Geoffrey Alderman issues this statement in a purely personal capacity.
"Last year I accepted an invitation from the Southern Assocoiation of Colleges & Schools (SACS), based in Georgia, USA, to make a presentation to its annual meeting in Atlanta in December 2005.
The presentation involved, inter alia, a critique of the SACS' university and college accreditation methodology.
In January 2006 I was pleased to receive from SACS details of the very positive feedback on that presentation. I was invited to propose a subject for a presentation at the forthcoming SACS annual meeting, which will take place in Orlando, Florida, next December.
Meanwhile, the "Chronicle of Higher Education ran a long article (13 January 2006) on American InterContinental University (AIU). This article triggered a lively debate on the Chronicle's "Forum" website, in which my colleague Dr Grace Telesco (South Florida Campus) and I (London Campus) took part, in defence of the university. Again, I was openly critical of the SACS' accreditation methodology.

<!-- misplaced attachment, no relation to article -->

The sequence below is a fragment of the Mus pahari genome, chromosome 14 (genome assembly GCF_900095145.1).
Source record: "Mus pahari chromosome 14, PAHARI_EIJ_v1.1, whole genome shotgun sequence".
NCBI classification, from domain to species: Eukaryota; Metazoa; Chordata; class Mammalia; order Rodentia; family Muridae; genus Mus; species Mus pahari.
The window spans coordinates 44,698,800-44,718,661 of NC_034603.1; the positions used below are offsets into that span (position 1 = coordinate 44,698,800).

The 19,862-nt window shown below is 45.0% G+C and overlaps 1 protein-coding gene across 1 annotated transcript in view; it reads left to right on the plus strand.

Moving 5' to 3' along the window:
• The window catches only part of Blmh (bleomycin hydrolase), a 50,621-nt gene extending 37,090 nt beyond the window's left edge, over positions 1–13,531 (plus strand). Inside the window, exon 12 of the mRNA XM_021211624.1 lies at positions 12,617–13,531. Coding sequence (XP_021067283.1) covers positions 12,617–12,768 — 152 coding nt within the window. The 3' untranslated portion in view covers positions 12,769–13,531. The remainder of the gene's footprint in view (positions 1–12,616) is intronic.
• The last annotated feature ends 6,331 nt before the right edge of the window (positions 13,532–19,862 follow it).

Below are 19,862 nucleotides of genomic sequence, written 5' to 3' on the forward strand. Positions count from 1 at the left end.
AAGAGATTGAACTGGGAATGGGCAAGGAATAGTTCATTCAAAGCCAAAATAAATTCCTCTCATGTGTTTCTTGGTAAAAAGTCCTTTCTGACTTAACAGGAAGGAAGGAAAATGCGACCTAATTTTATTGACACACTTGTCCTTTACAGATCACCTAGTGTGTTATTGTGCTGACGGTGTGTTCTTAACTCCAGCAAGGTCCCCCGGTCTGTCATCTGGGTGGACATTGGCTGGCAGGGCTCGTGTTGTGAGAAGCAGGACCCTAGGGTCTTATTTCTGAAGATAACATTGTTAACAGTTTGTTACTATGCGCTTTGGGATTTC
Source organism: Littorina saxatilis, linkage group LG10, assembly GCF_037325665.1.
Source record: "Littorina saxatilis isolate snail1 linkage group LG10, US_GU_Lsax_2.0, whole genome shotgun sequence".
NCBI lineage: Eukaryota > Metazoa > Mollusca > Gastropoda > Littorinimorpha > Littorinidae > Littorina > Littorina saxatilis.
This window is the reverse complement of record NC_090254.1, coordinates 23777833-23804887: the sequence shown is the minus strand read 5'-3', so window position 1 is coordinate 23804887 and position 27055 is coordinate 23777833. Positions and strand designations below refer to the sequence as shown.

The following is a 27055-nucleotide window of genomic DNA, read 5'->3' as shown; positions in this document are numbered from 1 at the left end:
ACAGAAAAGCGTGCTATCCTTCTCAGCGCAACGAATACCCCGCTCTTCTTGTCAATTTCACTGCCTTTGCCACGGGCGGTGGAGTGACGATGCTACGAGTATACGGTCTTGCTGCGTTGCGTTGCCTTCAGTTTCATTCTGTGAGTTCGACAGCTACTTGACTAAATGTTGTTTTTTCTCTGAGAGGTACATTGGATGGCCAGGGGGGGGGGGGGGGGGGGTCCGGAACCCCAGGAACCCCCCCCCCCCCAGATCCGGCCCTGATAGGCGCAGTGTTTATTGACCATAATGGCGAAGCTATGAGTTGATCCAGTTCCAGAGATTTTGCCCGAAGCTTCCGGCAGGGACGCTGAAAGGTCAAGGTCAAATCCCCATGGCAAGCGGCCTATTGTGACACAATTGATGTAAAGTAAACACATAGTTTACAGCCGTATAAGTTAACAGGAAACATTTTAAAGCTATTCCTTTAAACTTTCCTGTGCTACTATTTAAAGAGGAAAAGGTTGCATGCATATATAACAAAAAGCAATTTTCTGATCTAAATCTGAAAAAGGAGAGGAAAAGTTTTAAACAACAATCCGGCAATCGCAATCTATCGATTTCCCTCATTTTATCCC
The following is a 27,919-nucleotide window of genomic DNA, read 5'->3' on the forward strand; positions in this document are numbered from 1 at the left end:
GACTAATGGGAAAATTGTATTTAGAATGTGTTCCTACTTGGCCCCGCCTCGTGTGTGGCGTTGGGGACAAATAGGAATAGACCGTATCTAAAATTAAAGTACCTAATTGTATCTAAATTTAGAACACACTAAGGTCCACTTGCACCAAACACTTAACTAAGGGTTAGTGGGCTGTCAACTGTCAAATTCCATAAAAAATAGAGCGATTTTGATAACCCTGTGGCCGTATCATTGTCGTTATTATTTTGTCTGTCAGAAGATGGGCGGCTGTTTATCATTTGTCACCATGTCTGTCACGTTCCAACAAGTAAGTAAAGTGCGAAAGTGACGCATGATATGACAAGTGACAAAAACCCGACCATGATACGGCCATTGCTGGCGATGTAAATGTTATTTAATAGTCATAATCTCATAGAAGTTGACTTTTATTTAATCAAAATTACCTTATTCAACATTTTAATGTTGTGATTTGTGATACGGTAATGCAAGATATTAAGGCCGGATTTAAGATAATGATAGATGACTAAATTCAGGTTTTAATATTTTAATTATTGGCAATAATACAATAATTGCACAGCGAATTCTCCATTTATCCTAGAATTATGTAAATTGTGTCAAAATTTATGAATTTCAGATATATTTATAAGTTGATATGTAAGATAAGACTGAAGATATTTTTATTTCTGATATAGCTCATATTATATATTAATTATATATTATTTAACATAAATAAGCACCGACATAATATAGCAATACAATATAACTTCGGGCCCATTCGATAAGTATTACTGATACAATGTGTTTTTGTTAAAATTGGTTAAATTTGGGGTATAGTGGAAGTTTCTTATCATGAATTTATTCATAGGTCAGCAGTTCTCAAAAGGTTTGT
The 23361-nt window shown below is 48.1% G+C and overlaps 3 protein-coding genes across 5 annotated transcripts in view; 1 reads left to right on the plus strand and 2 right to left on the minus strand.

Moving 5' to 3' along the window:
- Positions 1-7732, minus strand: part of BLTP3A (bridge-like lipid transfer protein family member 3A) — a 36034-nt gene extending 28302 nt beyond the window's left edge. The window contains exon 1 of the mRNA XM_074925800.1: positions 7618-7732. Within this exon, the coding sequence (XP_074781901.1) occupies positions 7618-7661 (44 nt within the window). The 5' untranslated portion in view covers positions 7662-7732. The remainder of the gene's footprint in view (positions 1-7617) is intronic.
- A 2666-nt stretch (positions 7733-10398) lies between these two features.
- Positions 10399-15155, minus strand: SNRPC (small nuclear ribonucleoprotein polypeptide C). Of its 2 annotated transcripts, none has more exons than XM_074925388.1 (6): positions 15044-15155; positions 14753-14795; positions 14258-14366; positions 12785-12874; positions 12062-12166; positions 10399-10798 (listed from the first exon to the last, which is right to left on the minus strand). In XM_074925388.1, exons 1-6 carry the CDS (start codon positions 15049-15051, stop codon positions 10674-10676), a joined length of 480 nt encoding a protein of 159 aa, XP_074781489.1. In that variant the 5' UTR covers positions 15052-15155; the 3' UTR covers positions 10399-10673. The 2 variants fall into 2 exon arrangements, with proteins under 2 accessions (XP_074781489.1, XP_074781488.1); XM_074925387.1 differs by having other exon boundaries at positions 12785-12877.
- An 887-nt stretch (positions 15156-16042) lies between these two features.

I was shocked to receive, subsequent to this debate, an email from SACS withdrawing the invitation to me to propose a presentation for delivery at Orlando. The reason given was that my institution - AIU - had been placed on sanction, which is true. When I queried this 'disinivitation,' and asked to be directed to the relevant SACS policy on this subject, I was referred to the President of SACS, Dr Belle Wheelan.
In an email to me earlier this month Dr Wheelan admitted that there was no SACS policy prohibiting me from making a presentation. But Dr Wheelan added that "as a matter of good PRACTICE, we have not historically accepted proposals from representatives of institutions that are on sanction. It keeps folks from asking, "if that is such a good practice, why is that institution on sanction?" " [To which of course the answer might be: It is SACS that is wrong, not the institution - GA]
I regard this as a quite disingenuous attempt to (a) prevent me making a presentation at Orlando and to (b) cast doubt on the legitimacy of anything I may have said or may say in the foreseeable future critical of SACS.
It is of course also an attack on my academic freedom. I have been prevented not merely from making a presentation at Orlando, but even from proposing a subject for presentation.
I have therefore placed the matter in the hands of the American Association of University Professors, of which I am a member."